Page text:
English 9 Regents: Part I- Forming Evidence-Based Claims

Days 1-3 (Part I of the Odell unit):

Students independently read/highlighted/annotated (RHA-ed), and I had them paraphrase sentence-by-sentence,  the first two paragraphs of “Apology” by Plato.   I then posed three questions that they had to respond to using only information from the eleven sentences that they’d read.  All responses had to have textual evidence appropriately embedded and cited within them, and students had to explain their answers.  The questions asked were:

1.  What is Socrates accused of?

2.  How does Socrates make it clear that he is innocent?

3.  How does Socrates distinguish himself from other teachers?

After rating their responses (each question was out of 10 points), I returned their papers so that they could use them for the next activity.

We first went over a model of a Forming Evidence-Based Claims worksheet that related to question 2 (the claim made on the model is: Socrates believes that he is innocent).   We looked at how the responder chose three pieces of textual evidence that seemed to go together, explained what he/she thought about each quotation, briefly discussed the connection, and then- finally- made a definite claim about the textual evidence.  I then had the students go head-to-head with a partner, and instructed half the class to work with the claims made in question 1 (above) and the other half to work with question 3.   This way, everyone had something tangible to work with that they had already put some thought into.

Using their paraphrases and responses to the questions, the students then filled out a Forming Evidence-Based Claims worksheet.

Brandon Forming EBC Paragraph 1-2

 

This is Brandon’s response to question three (How does Socrates distinguish himself from other teachers?).  He needs to work on making a stronger claim by telling us HOW, not just THAT Socrates is different.  However, his first two “thoughts” show promise for some decent support.  The third “thought” shows that he didn’t really get what Socrates was saying about teachers and being paid.  I will give Brandon this feedback that I am putting here, and then I will look for growth in his next Forming EBC worksheet for paragraphs 3-6.

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Robby Forming EBC Paragraph 1-2

This is Robby’s response to question 1 (What is Socrates accused of?).  In this claim, you can see that Robby takes the extra step of giving more than one thing that Socrates is accused of.   His claim has more “meat” to it than Brandon’s; however, his first choice of details to support the claim is taken out of context.  I will suggest that he stick to stronger textual evidence to better back up his claim.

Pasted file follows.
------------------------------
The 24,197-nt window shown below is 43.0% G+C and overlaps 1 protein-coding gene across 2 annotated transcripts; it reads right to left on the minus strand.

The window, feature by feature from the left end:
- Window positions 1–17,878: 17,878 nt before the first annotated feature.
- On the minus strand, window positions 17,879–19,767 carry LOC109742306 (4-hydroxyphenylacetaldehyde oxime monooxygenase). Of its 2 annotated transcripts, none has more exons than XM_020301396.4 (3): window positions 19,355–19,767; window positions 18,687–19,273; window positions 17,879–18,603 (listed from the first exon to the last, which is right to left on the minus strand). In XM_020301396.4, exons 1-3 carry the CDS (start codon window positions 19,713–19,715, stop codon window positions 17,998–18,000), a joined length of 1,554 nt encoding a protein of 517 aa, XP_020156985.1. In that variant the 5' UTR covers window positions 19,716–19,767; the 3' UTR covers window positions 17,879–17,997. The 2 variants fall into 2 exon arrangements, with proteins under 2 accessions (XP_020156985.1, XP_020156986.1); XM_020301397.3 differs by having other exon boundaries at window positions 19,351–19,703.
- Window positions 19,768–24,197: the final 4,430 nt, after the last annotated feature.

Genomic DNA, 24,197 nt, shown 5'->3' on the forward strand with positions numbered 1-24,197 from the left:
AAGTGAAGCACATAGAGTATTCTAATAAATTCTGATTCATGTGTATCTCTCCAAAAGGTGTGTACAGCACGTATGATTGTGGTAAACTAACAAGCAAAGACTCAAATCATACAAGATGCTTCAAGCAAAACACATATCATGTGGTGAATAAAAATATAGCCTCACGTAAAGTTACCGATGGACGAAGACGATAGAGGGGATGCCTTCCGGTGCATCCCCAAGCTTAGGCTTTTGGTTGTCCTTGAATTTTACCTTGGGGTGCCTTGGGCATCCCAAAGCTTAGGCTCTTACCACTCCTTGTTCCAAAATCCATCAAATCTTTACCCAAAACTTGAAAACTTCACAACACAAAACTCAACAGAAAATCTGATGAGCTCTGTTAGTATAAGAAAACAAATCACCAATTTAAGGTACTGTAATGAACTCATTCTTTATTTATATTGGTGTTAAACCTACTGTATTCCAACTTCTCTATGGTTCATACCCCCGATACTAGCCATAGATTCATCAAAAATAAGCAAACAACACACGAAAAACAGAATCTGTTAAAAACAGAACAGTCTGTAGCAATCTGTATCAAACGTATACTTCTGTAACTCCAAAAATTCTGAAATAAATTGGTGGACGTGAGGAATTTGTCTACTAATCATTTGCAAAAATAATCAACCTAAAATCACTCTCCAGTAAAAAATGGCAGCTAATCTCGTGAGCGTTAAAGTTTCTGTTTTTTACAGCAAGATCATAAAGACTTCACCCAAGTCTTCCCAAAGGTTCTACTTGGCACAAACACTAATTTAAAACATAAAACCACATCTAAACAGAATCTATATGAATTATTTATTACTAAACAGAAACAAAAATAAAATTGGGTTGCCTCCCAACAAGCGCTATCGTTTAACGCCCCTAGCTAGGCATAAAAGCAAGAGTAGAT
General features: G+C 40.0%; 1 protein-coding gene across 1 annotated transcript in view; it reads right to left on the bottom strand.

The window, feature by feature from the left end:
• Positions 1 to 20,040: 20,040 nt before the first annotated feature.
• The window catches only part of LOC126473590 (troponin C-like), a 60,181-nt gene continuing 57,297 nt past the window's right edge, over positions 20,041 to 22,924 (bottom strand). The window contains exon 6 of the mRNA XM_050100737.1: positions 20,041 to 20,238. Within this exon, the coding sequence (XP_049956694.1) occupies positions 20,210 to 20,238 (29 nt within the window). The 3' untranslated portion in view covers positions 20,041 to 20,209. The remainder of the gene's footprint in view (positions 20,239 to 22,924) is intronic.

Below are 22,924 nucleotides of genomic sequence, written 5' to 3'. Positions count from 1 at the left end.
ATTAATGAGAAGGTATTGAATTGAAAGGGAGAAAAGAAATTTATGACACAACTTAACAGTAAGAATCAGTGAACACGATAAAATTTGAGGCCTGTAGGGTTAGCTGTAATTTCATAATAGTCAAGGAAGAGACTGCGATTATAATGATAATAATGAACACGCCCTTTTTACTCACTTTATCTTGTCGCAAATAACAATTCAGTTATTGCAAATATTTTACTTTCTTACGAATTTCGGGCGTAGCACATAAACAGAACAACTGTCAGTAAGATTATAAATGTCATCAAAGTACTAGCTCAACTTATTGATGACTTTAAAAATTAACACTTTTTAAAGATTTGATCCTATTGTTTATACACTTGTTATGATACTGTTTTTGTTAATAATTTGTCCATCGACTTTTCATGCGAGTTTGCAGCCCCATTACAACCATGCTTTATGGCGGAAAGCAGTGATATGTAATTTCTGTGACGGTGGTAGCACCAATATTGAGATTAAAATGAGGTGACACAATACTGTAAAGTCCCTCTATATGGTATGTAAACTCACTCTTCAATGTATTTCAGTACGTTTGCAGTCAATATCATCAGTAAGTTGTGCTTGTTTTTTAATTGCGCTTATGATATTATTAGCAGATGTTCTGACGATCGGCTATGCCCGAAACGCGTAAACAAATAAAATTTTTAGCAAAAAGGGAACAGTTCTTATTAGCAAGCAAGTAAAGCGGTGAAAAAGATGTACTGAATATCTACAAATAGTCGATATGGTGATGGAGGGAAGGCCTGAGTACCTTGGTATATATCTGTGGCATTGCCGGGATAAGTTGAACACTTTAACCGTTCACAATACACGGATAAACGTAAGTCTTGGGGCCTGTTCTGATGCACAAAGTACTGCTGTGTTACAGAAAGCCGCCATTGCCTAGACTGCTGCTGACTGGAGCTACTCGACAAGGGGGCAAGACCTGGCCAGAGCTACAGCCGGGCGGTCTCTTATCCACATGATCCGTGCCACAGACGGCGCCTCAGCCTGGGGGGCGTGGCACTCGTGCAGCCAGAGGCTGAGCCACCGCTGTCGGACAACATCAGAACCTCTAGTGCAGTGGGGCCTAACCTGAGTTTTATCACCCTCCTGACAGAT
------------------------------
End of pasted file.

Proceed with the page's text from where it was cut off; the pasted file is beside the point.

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Just before they began work, I asked the students to examine the language in the left-hand column of the worksheet.  The first box tells them to “Find details” in the text.  This is something I have asked them to do all year, except that I used different phrasing.  In previous textual exercises (such as with Mercutio’s Queen Mab speech in Act I, scene iv of Romeo and Juliet), I had asked them to write down ten things they SEE in his speech (quotations) that reveal something about Mercutio’s character.  This is the same exercise using a preformed worksheet instead of just a list from 1-10 (I usually make them come up with ten details, share their ideas with a partner, and check off the things they have in common because those are usually the obvious details).  This worksheet asks for three.

The second box tells them to “Connect the details” and explain what they think about what they have selected.  I have also asked students to come up with three things they THINK about what they have seen/heard/read in any of the activities.   For the Romeo and Juliet exercise mentioned above, students had to come up with three things they thought about Mercutio’s character based on the text they selected.

The last box asks students to “Make a claim” about what they have written.  This is a variation of the final piece of a Visible Thinking activity that we have worked with all year… what the student WONDERS based on what he has read and thought.

Once I explained the worksheet as a SEE/THINK/WONDER exercise, the students had a much easier time determining what it was that they were supposed to put in the boxes.   Also, because we have done this exercise routinely throughout the year, I saw fairly strong responses as opposed to the ones in the model provided by Odell.

Based on the correlations above, it is my claim that whoever created this worksheet has some training or background in Visible Thinking activities.

 

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Filed under Domain 2: Classroom Environment, Domain 3: Instruction, English 9 Regents, Visible Thinking